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When scientists began observing microbes, many of the tools that we rely on today, of course, had not yet been invented.

Now, microscopes existed, but they were generally simpler tools. And they also, of course, lacked cameras that could take a snapshot of the organisms and objects being so closely watched.

Still, the scientists were exploring the uncharted territory of the microcosmos, and words alone would not suffice to describe the strange beings they uncovered. So early microscopic research was not just a scientific endeavor, it was an artistic one, relying on illustrations of diatoms and rotifers and other creatures that could then be disseminated to those who were curious to see these new wonders. One of the most impressive collections of microbial illustrations was drawn by Christian.

Gottfried Ehrenberg, a German naturalist in the 19th century who amassed thousands and thousands of geological and biological samples, and who in turn produced thousands of sketches based on the observations he made under the microscope. Today, we will be taking a bit of a turn from our normal content, shifting our focus from microbes to a scientist whose extensive documentation of them influenced the fields of microbiology and micropaleontology. We're going to be talking about Ehrenberg's life while showing you his drawings, which come from the collection of his works maintained at the Museum of Natural History in Berlin.

And we will also share our own videos of those same species so you can see how the details he sketched out by hand stack up against what our cameras can record from our microscopes today. So let's start with the early days of Christian Gottfried Ehrenberg's scientific career. Born in 1795, Ehrenberg earned his doctorate in 1818 from the University of Berlin.

In his thesis, he described 250 species of fungi from around the city, but most notable was his observation that fungi are borne from spores and not--as many theorized at the time--spontaneously generated. Two years later, Ehrenberg joined an archaeological expedition to Egypt that would end up somewhat disastrous. At one point, the funders claimed to have "lost" the money meant for the travelers.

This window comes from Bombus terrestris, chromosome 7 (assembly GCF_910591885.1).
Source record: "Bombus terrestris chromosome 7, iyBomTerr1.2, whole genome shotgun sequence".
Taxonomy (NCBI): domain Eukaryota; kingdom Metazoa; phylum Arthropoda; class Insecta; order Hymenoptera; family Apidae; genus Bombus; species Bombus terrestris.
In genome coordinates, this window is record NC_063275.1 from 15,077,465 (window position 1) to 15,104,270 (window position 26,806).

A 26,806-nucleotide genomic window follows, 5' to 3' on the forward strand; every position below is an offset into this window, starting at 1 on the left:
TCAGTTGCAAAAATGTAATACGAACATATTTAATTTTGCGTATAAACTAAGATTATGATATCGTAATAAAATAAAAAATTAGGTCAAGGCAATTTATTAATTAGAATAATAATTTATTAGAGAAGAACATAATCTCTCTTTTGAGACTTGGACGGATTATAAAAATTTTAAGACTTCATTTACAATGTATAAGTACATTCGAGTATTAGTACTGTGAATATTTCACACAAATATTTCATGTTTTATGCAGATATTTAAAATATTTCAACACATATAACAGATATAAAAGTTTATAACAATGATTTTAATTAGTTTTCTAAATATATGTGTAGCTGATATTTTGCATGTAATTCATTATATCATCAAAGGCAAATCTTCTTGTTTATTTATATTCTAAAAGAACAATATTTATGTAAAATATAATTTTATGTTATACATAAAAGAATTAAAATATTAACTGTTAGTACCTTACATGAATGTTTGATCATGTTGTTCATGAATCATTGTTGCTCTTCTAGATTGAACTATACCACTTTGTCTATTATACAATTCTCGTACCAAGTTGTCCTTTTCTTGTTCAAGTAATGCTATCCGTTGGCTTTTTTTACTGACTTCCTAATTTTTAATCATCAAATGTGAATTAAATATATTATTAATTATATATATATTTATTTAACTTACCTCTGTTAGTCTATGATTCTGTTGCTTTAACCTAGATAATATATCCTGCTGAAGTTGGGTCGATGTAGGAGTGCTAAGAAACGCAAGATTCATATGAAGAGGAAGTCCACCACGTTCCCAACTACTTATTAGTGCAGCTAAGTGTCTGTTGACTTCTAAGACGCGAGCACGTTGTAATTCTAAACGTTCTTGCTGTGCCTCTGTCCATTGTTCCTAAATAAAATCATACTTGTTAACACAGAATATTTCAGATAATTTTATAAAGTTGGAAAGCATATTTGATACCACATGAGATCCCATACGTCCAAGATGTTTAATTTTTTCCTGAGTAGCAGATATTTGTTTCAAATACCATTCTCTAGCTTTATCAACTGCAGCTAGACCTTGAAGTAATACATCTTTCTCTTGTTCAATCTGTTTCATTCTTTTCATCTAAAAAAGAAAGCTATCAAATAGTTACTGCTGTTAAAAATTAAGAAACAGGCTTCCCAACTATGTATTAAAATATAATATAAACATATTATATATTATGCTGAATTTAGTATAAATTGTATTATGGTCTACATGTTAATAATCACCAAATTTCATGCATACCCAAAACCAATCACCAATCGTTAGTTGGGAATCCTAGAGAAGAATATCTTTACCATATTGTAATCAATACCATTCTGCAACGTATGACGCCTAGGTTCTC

Then, one of Ehrenberg's compatriots almost died from a snake bite. And then later actually died of Typhus. Despite the physical and emotional trials, Ehrenberg was able to send tens of thousands of animal, plant, and rock samples to Germany.

Except that when he returned home five years later, many of those samples had been damaged and another bunch had been sold. This was a discouraging outcome. But when Ehrenberg was offered the chance to join the esteemed naturalist Alexander.

Humboldt on an expedition to Russia and Siberia in 1829, he seized the opportunity. Fortunately, this expedition turned out to be much less calamitous. Both of these expeditions provided Ehrenberg with a wealth of samples to draw from in his study of the natural world.

And more importantly, they would shape his fascinations with microbes, which he called "Infusoria." Ehrenberg was loyal to his microscope, relying on the same one for decades to study the "Infusoria" sampled from various waters. He uncovered some of the ways these little known creatures were connected with the larger world they lived in, like the planktonic microorganisms he realized were the source of phosphorescence in the Red Sea, and the diatoms whose silica casings became part of the Earth. Now many of the samples he observed under the microscope were embedded into mica and covered in Canada balsam.

Magnifying his various specimens 300x, Ehrenberg drew out what he saw with a fine grey pencil,sometimes adding pigment using watercolor. But no man can be correct all the time, and Ehrenberg’s refusal to update his microscope may have led to one of his most notable mistakes. He thought that all of the organisms he observed must be animals, even the unicellular ones.

In some cases, what he claimed were eggs and sexual organs were later revealed to be nuclei. Still, mistakes aside, his work further solidified the study of Infusoria, and his collections and remarks on microbial fossils paved the way for micropaleontology. While Ehrenberg's later expeditions were not quite as distant as his first two, this was an age where naturalists were venturing all over the globe to gather samples.